Irina Ferencz, Director at the Academic Cooperation Association, expects an acceleration from the National Agencies in their communication and to make communication more inclusive. This is to be done both by simplifying the application process, but also by featuring more diverse students in the communication surrounding the programmes.
For me it was really scary because there really is a lot of papers and it’s hard to fill it all correctly and scan it and then upload it to the right place and sign it all... mentally it’s really keeping you from even getting into it.
A student respondent
Final speaker was João Bacelar, Director at the European University Foundation, who presented the guidelines for universities. The handbook is developed for International Relations Offices working with in- and outbound student mobility, primarily within the Erasmus+ programme. It contains review forms and checklists meant to help universities assess their own diversity and inclusiveness, and provide them with ideas and strategic actions they should consider. Additionally, the guidelines contain information on the preferences of students that the universities can take into consideration when promoting various exchange opportunities.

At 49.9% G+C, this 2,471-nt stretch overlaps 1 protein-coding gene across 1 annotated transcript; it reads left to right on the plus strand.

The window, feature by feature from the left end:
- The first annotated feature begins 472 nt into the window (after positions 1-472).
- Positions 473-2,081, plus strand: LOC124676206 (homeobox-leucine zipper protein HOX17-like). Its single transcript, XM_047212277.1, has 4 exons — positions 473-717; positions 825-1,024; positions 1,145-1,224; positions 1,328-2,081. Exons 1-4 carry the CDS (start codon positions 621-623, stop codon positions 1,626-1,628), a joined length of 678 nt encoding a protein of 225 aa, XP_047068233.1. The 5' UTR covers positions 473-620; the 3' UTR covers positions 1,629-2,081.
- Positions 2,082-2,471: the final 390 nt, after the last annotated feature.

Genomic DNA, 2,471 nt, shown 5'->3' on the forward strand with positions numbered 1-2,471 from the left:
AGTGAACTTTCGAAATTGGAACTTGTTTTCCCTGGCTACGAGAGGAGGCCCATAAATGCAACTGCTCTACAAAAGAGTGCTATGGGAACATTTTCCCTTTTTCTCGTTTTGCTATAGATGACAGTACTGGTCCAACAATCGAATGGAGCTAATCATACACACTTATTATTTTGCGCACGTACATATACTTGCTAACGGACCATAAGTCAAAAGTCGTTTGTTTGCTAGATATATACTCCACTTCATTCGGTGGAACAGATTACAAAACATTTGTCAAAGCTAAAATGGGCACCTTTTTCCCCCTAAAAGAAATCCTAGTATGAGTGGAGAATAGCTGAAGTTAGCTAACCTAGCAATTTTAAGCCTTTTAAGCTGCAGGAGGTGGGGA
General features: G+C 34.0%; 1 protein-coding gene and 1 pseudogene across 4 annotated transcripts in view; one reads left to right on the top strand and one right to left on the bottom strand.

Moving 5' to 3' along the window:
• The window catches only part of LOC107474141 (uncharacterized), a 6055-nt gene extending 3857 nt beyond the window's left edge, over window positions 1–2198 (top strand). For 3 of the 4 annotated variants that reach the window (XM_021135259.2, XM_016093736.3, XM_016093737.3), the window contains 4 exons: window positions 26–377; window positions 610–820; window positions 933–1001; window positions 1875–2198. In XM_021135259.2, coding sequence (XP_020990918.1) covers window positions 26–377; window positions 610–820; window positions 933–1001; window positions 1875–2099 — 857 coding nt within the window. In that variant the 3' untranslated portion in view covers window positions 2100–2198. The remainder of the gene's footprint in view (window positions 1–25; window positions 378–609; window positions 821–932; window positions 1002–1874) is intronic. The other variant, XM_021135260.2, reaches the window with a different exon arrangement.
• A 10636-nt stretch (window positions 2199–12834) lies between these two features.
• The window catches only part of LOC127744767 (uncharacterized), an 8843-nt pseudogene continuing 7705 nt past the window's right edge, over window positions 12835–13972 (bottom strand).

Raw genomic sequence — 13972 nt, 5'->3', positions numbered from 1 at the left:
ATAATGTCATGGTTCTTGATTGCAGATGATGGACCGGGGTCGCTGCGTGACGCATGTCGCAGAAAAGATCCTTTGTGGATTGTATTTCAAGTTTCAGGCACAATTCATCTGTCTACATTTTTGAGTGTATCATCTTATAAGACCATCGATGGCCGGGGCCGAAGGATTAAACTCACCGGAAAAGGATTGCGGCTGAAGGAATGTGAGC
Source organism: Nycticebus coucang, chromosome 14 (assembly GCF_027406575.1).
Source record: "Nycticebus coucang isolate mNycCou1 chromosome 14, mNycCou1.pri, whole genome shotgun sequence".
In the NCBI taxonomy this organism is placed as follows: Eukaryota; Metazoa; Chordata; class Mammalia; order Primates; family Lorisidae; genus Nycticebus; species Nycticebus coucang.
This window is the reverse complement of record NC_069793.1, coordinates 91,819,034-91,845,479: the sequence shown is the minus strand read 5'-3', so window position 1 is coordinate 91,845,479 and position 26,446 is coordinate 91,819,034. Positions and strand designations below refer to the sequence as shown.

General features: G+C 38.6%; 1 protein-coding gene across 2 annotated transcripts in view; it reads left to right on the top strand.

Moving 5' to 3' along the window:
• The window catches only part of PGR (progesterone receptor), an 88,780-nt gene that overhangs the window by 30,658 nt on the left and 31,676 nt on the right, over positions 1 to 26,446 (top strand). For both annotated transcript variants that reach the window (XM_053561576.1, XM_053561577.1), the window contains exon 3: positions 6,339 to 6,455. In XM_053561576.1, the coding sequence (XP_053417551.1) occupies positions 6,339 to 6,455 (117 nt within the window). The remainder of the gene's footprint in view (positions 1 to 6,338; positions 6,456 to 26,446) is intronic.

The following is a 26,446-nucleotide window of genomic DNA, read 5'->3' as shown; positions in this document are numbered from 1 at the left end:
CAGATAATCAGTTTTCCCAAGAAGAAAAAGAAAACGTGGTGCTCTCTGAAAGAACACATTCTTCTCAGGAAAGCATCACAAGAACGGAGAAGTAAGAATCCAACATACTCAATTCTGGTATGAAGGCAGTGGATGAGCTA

Wim Gabriels closed the webinar by presenting the next steps for the project and inclusion in mobility as a whole, which include diving deeper into the report findings and creating individual fact sheets for target groups and countries. Furthermore, training for higher education institutions on inclusive mobility promotion will follow in the spring of 2021 and more focus on the engagement of mobile students with the local community and integrations. Lastly, the launch of the InclusiveMobilty.eu portal will take place on April 22nd, 2021. The platform features specific tools supporting Ministries of Education, National Agencies and higher education institutions to install a sustainable inclusive mobility strategy at the national and institutional level. You can register for the event here.